In the “Personal Profile” section of Workday, there is a required gender field containing problematic language that both others trans-binary individuals and ignores all other gender non-conforming identities. Since reviewing the Personal Profile is an explicit direction in the “First 30 Days” manual, the likelihood of multiple individuals being affected is high. At this time, I would like faculty senate to encourage adjusting the existing options as well as implementing a more inclusive option for gender non-conforming individuals.

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  • Free parking for students seeking services is no longer available at Cougar Health Services.

    Posted for Faculty Senate’s consideration on behalf of the Clinical Psychology Graduate Student Organization:

    To Whom it May Concern,

    This is an open letter in response to the recent decision by WSU Cougar Health Services administration to implement a parking fee for the parking lot in front of the Washington building.

    The building this lot is attached to is Cougar Health Services which houses the student medical center, the psychological services center, and the Access Center—where students go to receive disability services.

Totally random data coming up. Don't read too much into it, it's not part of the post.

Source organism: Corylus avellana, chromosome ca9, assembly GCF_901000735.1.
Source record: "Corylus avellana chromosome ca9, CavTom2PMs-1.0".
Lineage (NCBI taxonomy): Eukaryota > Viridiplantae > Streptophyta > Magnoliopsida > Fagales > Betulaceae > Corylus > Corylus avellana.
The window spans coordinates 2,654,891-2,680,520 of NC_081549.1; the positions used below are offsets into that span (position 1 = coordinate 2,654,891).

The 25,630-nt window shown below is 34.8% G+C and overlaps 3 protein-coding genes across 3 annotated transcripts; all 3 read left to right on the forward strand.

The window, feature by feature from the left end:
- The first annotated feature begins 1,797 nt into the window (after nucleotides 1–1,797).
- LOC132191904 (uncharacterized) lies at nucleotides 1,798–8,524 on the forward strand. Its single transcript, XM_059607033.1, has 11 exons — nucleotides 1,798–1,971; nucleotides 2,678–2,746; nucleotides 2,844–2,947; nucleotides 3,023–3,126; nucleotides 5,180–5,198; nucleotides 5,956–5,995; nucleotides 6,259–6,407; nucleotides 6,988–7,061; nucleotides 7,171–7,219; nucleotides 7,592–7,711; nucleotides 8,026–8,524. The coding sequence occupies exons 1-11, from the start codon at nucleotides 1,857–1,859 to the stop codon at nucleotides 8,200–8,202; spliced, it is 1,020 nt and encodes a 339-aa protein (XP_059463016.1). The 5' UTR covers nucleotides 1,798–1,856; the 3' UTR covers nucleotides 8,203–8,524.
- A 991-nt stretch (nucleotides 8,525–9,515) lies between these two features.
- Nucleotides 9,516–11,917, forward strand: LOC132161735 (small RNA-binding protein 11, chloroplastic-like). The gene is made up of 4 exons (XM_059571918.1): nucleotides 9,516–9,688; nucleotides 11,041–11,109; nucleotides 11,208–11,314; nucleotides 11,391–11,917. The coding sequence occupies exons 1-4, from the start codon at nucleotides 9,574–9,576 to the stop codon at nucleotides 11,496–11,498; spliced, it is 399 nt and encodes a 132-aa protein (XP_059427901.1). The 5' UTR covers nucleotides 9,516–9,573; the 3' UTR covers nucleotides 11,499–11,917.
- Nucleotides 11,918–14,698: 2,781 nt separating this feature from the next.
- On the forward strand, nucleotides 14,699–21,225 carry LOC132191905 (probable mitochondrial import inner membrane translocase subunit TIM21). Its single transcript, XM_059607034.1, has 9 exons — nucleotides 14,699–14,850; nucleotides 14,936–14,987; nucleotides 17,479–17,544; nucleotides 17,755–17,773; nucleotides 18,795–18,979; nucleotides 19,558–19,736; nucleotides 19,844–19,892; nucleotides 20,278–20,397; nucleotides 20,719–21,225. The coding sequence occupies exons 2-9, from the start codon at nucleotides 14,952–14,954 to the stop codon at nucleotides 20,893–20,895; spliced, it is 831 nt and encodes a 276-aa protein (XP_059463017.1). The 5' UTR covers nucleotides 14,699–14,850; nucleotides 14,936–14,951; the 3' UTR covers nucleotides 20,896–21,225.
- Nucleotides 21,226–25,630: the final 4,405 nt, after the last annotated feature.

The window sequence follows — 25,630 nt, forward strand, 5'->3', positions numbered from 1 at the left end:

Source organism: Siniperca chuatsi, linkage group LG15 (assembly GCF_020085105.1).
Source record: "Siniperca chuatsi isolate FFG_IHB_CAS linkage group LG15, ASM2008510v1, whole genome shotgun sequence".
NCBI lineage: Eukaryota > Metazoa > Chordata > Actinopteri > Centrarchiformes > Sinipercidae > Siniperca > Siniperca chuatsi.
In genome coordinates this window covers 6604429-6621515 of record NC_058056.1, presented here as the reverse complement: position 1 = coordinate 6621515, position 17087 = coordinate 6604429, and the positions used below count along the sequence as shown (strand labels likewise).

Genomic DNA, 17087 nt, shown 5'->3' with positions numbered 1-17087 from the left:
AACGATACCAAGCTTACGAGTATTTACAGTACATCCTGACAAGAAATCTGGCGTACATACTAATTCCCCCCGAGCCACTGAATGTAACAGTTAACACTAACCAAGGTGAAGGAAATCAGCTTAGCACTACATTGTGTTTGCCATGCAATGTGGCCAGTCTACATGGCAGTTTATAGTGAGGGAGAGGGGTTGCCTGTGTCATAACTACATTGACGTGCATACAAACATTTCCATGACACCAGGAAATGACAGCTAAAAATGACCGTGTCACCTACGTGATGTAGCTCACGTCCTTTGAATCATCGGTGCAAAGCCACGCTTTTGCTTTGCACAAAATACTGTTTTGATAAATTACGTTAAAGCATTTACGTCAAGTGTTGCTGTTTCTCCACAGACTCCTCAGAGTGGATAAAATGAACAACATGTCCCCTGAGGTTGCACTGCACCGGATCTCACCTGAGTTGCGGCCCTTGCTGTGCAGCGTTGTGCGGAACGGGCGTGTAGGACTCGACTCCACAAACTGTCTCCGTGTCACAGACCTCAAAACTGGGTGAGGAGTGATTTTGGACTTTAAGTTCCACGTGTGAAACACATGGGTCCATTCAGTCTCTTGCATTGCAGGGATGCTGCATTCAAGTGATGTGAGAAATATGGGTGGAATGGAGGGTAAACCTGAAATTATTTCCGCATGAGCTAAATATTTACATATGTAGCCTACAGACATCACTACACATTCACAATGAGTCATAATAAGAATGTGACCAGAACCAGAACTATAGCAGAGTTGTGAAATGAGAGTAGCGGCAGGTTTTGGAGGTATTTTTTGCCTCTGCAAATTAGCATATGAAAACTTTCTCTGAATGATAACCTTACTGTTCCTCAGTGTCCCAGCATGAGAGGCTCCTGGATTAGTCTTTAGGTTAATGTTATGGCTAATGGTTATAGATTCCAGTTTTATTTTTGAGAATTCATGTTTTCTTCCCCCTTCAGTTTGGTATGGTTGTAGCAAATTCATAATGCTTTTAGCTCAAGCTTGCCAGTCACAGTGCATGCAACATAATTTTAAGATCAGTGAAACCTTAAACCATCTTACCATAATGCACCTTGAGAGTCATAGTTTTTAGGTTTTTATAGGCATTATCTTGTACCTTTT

For context, this parking lot has historically been free but required obtaining a parking token while receiving services in order to exit the … » More …

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  • Assigning designations to our 6 campuses

    On September 30, 2020, President Schulz included in an email to the university community the suggestion of using descriptors for the different campuses. I ask that this be reconsidered. Offering some campuses with a specific descriptor (e.g., HEALTH SCIENCES CAMPUS: SPOKANE; FLAGSHIP CAMPUS: PULLMAN) but not others (e.g., REGIONAL CAMPUSES: EVERETT, TRI CITIES, AND VANCOUVER) implies a tiered status, which could impede applicants and opportunities for Everett/Tri Cities/Vancouver as well as neglect the true diversity and unique qualities each campus brings to the system.

    I ask that the campus’ descriptor titles be discussed further to reflect the “one university/geographically dispersed” practice.

    From the President’s September … » More …

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  • Spring Break